If I recall now that the possibility of stopping this infernal machine in its tracks lies with all those who, having some power over cultural, artistic, and literary matters, can, each in their own place and their own fashion, and to however small an extent, throw their grain of sand into the well-oiled machinery of resigned complicities; (...) it will be said perhaps, for once, that I am being desperately optimistic.
And yet..."

  • This piece first appeared in the French TV listings magazine Télérama, 4 October 2000.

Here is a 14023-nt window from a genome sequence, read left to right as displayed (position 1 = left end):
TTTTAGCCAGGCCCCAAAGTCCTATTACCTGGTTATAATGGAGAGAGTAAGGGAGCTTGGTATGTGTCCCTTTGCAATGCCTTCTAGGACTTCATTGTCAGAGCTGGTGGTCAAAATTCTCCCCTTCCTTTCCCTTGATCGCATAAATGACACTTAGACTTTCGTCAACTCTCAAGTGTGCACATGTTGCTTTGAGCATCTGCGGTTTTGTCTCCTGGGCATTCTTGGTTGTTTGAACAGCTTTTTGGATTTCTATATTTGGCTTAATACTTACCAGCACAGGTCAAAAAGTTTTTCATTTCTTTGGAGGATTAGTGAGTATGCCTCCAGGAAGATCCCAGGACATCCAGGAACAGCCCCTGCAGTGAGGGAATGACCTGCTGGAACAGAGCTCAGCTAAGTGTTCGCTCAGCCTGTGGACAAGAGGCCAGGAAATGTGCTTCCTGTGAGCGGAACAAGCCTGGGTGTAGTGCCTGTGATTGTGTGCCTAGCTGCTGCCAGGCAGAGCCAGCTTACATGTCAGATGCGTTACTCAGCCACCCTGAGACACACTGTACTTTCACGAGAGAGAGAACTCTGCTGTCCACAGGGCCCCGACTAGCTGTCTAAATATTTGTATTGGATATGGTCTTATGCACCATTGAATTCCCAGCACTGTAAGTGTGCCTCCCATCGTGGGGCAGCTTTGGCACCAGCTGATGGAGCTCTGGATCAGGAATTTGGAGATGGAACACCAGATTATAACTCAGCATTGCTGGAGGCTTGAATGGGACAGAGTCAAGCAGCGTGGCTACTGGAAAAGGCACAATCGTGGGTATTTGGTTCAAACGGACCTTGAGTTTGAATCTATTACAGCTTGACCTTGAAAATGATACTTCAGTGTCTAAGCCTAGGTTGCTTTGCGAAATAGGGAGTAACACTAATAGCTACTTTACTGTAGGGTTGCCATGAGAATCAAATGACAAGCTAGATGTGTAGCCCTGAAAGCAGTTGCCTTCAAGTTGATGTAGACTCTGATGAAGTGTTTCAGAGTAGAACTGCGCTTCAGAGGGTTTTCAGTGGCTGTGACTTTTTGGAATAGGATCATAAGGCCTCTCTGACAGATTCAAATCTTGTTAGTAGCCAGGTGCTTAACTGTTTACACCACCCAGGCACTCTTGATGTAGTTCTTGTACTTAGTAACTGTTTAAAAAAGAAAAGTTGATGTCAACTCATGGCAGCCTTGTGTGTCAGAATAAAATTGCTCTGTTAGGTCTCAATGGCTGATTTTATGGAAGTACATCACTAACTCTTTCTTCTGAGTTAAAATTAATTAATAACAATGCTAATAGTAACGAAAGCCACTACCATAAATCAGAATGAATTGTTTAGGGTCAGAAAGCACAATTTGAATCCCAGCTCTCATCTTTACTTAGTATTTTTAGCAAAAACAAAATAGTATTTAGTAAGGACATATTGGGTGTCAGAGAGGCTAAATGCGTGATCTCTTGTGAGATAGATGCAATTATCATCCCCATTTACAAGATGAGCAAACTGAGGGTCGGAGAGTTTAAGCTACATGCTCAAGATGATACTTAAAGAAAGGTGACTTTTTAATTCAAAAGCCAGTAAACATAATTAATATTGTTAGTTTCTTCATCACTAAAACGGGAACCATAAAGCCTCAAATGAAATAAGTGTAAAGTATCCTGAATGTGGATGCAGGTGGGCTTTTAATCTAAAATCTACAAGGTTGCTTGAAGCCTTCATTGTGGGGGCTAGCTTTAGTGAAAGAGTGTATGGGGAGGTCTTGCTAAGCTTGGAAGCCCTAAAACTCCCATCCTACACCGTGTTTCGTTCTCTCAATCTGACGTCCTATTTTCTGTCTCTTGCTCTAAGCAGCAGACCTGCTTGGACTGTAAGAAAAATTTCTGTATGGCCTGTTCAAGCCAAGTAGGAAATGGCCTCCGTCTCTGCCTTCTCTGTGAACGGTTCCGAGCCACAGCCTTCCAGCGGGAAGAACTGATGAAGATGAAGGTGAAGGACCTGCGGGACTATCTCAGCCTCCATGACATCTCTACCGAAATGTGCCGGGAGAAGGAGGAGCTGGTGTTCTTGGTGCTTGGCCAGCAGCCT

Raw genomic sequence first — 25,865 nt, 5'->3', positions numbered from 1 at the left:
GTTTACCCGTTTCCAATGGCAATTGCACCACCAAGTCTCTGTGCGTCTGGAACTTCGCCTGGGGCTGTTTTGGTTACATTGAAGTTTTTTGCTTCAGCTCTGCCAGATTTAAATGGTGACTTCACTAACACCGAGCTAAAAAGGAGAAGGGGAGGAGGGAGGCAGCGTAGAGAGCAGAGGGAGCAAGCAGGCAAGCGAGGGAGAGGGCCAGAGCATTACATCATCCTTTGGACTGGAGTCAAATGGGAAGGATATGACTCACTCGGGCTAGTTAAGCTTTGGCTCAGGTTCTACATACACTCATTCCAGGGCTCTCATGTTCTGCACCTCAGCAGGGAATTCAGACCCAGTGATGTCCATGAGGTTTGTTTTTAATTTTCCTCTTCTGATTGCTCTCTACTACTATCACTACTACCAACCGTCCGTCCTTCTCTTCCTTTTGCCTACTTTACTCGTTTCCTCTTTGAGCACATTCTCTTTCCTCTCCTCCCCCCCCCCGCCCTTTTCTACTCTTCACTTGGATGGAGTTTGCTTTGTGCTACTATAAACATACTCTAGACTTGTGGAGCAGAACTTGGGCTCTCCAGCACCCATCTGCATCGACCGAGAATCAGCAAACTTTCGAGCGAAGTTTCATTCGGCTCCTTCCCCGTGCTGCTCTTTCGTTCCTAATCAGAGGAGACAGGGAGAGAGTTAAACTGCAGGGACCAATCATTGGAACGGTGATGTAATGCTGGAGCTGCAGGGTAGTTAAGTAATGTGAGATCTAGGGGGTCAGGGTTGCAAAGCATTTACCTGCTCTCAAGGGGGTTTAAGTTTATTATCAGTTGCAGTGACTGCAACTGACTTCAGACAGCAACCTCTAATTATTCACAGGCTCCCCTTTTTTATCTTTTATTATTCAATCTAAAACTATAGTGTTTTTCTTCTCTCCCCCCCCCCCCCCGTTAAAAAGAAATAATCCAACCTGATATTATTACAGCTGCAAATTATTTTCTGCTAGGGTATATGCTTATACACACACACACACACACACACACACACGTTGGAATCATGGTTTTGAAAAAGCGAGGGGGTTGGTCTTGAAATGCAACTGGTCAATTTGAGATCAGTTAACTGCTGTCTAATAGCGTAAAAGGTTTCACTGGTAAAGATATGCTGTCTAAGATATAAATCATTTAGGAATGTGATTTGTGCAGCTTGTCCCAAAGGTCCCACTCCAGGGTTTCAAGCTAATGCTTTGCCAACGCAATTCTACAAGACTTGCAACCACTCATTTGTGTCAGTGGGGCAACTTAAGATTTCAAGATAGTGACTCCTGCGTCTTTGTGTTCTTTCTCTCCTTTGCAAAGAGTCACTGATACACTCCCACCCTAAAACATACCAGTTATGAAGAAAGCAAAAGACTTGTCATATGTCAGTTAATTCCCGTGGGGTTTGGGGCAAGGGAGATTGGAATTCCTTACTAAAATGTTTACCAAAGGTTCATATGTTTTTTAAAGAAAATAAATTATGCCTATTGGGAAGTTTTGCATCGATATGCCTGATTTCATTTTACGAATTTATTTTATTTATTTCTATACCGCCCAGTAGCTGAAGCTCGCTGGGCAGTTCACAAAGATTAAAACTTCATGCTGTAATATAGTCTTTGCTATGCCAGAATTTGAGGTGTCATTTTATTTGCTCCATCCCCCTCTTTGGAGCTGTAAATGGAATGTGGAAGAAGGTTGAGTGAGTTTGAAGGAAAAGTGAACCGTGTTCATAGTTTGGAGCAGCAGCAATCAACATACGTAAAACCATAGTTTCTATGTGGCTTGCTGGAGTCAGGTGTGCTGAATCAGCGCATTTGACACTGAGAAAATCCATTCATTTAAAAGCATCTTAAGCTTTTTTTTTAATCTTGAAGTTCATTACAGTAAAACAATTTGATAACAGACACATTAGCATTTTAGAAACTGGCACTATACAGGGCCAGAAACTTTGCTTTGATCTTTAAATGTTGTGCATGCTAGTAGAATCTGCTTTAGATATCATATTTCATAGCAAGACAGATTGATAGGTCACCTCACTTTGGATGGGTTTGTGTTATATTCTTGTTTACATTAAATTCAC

For me I think even the panel represents a kind of quandary. It's clear that the history of the media arts, however we want to think about them, is a matter of grave and very, very important thinking and it, for me, doesn't have to do specificially with the concept of media art as it has been defined over the last 20 years or 26 years depending on which festival you want to be born at. But in fact to a much larger extent to a re-thinking of the whole concept, the whole project of modern culture, which has been an atmosphere of the medial sense since the beginning, it seems to me that the way our histories have been written, the canons that we've been assmilating whether the literary canons or the scientific canons and the art historical canons are all flawed in a certain way by their lack of confrontation with the idea of a developing sense of medial environments, in which they're evolving and so, for me, it's a much larger question.